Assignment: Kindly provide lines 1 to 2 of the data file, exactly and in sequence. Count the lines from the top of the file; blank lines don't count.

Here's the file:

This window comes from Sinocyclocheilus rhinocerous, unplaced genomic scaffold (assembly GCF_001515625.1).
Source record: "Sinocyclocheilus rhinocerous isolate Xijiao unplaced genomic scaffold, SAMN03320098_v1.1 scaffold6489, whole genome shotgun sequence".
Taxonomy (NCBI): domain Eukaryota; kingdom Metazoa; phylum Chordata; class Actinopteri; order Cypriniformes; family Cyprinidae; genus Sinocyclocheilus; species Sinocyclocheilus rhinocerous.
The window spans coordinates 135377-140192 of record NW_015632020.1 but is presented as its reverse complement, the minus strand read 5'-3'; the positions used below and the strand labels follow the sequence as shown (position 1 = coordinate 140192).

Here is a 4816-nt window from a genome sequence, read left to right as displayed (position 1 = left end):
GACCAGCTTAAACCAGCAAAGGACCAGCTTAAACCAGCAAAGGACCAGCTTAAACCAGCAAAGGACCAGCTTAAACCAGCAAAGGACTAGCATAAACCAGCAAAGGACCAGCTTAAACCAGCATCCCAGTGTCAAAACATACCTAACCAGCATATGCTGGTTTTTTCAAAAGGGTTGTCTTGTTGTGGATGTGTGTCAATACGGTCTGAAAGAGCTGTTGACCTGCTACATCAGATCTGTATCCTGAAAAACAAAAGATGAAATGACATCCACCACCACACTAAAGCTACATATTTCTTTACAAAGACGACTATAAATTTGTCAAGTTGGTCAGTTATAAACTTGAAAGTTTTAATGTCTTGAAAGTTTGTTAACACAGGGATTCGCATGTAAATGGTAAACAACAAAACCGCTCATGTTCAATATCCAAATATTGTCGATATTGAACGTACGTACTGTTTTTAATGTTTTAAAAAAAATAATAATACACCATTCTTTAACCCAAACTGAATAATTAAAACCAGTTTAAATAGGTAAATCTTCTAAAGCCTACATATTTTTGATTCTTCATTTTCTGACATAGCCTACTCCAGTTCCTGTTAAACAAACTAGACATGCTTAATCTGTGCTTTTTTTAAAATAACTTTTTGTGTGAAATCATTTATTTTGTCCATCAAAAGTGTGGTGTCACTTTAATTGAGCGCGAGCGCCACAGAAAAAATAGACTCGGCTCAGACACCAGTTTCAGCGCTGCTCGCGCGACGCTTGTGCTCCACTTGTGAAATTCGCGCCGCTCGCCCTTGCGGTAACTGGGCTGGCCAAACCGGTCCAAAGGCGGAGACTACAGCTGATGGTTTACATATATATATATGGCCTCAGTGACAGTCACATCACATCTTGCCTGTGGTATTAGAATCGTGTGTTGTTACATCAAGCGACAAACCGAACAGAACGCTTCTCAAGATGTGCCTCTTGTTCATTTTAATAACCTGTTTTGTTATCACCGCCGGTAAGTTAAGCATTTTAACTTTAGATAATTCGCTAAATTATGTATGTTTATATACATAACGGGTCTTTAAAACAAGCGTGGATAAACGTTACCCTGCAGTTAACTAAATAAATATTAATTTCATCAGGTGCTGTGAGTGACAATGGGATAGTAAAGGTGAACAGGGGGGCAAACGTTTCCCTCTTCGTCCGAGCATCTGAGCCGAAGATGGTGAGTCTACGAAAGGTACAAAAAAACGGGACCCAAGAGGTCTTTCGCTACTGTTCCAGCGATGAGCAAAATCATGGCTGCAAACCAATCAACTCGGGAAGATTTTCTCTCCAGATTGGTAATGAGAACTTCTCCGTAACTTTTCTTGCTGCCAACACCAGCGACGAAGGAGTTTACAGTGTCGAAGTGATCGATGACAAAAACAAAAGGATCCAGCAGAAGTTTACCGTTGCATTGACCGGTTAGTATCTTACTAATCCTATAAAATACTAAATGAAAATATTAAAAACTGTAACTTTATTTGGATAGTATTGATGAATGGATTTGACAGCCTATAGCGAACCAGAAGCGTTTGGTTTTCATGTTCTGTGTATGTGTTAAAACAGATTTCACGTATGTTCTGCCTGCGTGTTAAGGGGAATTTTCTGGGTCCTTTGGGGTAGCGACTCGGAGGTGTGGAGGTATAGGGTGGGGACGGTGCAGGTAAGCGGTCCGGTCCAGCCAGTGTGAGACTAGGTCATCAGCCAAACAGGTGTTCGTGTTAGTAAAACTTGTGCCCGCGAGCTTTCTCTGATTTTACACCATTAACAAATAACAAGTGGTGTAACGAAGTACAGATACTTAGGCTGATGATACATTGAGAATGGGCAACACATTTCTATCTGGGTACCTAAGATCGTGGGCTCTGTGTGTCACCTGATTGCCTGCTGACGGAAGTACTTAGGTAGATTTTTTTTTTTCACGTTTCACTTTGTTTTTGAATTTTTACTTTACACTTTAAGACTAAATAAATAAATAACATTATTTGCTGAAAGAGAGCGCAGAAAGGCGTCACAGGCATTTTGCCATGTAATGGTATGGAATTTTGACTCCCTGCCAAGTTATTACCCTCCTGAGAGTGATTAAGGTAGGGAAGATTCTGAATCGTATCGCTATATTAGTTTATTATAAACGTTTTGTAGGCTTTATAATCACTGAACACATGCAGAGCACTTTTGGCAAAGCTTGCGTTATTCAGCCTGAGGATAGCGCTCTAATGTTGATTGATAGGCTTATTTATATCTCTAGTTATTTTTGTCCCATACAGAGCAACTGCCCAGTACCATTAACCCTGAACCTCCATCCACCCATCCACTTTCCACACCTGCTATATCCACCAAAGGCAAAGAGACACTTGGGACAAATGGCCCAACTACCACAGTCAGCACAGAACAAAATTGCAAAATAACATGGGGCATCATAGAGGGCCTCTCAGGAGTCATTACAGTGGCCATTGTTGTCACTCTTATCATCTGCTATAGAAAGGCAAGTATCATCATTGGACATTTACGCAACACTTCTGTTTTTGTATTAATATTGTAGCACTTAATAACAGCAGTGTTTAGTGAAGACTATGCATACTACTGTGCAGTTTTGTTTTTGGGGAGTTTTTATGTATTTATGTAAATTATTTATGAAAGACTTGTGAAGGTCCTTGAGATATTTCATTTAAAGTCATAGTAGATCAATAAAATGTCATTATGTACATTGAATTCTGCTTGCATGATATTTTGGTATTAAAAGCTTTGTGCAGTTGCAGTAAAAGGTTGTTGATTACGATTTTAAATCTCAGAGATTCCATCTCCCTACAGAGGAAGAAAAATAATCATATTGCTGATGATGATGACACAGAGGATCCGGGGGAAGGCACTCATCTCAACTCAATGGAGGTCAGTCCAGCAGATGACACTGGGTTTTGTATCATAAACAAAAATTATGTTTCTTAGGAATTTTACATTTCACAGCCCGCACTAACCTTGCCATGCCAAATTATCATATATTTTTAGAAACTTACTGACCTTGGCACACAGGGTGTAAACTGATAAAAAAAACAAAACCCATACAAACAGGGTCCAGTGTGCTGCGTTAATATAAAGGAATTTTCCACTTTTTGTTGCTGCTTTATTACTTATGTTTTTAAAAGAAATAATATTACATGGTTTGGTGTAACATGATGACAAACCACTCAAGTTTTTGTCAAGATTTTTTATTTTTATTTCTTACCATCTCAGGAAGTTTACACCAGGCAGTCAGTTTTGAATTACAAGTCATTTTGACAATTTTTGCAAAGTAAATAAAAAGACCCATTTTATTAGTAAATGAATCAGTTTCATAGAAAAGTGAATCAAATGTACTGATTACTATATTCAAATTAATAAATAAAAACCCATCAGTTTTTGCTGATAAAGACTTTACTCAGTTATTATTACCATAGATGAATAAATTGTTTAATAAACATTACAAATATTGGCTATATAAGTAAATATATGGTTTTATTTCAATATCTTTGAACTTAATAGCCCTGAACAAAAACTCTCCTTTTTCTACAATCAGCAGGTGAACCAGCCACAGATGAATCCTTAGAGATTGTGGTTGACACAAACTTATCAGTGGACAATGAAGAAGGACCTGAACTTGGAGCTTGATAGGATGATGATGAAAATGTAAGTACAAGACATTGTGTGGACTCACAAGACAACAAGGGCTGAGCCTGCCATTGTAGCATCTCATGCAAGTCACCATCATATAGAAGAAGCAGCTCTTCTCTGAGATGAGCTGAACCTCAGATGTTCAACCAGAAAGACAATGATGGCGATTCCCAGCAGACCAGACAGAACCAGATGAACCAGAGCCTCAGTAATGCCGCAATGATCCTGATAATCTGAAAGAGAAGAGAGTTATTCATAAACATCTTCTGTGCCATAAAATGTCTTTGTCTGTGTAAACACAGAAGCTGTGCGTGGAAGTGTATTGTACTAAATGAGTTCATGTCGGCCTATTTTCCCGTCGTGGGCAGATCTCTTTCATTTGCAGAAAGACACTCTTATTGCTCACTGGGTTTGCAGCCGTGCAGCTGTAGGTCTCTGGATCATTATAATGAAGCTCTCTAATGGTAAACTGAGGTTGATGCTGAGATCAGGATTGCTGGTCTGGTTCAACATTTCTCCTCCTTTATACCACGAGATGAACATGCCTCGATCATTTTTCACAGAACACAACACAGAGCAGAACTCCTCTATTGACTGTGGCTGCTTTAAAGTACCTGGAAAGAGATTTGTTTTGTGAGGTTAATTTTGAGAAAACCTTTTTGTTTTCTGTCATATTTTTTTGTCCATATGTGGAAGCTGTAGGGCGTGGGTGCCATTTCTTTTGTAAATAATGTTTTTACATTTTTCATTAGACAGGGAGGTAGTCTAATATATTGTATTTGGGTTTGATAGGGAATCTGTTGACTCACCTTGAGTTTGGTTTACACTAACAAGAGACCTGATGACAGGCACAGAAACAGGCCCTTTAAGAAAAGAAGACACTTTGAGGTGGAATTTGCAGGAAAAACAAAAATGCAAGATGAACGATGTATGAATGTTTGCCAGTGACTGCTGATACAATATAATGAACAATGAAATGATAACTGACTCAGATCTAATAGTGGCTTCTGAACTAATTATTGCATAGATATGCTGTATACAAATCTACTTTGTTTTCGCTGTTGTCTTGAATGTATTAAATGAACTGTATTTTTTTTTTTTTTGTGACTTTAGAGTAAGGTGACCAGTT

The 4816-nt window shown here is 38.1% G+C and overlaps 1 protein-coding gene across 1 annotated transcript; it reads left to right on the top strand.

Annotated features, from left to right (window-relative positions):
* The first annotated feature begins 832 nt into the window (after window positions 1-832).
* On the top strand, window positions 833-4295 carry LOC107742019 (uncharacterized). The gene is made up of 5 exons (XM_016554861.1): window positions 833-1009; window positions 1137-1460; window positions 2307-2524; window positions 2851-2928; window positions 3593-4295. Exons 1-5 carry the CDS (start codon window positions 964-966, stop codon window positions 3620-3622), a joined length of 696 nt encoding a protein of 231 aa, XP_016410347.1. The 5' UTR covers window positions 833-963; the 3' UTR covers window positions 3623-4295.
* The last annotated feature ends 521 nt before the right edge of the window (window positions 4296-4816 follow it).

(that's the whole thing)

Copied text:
This window comes from Sinocyclocheilus rhinocerous, unplaced genomic scaffold (assembly GCF_001515625.1).
Source record: "Sinocyclocheilus rhinocerous isolate Xijiao unplaced genomic scaffold, SAMN03320098_v1.1 scaffold6489, whole genome shotgun sequence".